Enhanced risks of body image dissatisfaction and eating disorders among more highly acculturated non-Western women were reported in previous study.28
This enhanced risk has been suggested to relate to the internalization of Western body ideal, which tends to be especially hard to meet for non-Western girls whose skin color and ethnically defined physical features may be in contrast to the ideal.28, 62
Simultaneously, among Hispanic and Asian adolescents in the United States, acculturation tends to increase the risk of overweight and its behavioral risk factors such as fast food consumption and sedentary behavior.63
Therefore, highly acculturated adolescents may be at risk both of becoming overweight and of endorsing unrealistically thin body-image ideals. The large discrepancy between their body size and their ideal body size may make them especially prone to depression. In addition, other culturally relevant variables, such as cultural conflict, may be able to provide explanation for the mixed observations in our study. Defined as the negative affect and cognitive dissonance resulting from an attempt to assimilate values and expectations of the majority culture and the culture of origin, cultural conflict may especially affect those minority adolescents who have strong ties to their families’ cultures to experience of body image dissatisfaction, psychological distress, and maladaptive eating behaviors.62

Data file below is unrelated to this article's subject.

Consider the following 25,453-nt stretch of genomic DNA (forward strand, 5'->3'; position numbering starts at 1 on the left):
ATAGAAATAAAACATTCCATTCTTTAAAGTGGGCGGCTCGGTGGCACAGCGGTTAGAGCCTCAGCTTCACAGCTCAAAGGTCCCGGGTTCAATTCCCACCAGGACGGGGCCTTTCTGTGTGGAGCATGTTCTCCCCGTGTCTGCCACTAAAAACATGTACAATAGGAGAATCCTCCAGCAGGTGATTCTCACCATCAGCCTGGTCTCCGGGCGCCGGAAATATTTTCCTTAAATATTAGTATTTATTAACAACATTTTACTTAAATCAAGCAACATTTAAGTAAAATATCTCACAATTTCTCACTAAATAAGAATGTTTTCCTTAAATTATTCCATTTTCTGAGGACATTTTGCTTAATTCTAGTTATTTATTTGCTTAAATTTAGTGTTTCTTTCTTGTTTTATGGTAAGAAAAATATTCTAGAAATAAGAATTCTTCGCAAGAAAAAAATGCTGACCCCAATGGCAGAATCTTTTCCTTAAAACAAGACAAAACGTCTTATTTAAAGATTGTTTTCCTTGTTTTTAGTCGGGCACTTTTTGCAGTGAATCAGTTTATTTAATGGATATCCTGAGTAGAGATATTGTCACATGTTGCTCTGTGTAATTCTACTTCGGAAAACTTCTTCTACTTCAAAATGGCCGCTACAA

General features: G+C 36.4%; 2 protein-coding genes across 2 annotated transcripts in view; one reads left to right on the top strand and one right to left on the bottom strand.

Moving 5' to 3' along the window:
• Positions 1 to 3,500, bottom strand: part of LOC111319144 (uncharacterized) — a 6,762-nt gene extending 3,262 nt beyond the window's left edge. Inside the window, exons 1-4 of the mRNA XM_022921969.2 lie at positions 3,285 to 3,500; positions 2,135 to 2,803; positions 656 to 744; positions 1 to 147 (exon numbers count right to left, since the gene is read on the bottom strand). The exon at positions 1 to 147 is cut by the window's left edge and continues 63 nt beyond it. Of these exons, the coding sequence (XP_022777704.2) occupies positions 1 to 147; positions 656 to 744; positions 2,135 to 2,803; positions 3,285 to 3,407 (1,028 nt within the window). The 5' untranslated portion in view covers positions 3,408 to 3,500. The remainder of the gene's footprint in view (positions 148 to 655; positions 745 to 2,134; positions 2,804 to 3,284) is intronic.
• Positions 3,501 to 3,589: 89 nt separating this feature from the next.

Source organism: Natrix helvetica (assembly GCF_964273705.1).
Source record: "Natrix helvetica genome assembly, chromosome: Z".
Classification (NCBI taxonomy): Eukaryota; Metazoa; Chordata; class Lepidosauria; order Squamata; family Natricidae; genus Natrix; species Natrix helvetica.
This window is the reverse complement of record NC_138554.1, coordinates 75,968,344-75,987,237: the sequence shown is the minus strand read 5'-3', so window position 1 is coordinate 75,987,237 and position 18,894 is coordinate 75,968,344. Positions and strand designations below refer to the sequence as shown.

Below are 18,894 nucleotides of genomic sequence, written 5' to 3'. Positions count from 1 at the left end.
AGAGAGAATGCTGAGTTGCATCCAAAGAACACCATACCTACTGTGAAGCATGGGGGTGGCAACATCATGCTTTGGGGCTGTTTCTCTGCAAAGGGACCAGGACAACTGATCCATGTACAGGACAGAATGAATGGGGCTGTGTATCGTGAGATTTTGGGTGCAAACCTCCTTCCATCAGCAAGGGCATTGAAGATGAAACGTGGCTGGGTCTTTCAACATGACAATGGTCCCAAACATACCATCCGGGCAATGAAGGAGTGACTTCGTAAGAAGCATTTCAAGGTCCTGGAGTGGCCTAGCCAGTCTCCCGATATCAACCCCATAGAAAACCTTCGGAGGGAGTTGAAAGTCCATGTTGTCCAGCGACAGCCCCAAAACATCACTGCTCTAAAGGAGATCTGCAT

Fresh evidence can be found from a recent study among South Asian American women, in which cultural conflict was significantly associated with teasing and body image dissatisfaction.62
Recent cross-cultural studies also reported greater overall body-image dissatisfaction and maladaptive attitudes among Asian women and Hispanic youth who were identified with a stronger adherence and affiliation with traditional Asian or Mexican cultural values than their highly acculturated counterparts.25,29
Finally, another possible explanation may be the influence of pubertal development in associations of overweight, body image, and depressive symptoms experience. As well documented in the current body of literature, gender differences in pubertal development in terms of pubertal timing and velocity of transition result in different patterns of body fat accumulation, which may in turn be related to different experience of body image concerns and risk of adolescent depression.64
Specifically, driven by both growth and sex hormones, adolescents during puberty experience sexual maturation and a fast accumulation in both lean and fat mass. Early maturation in both boys and girls has been suggested to enhance the risk of being overweight and further influence the severity of obesity in adulthood.41,42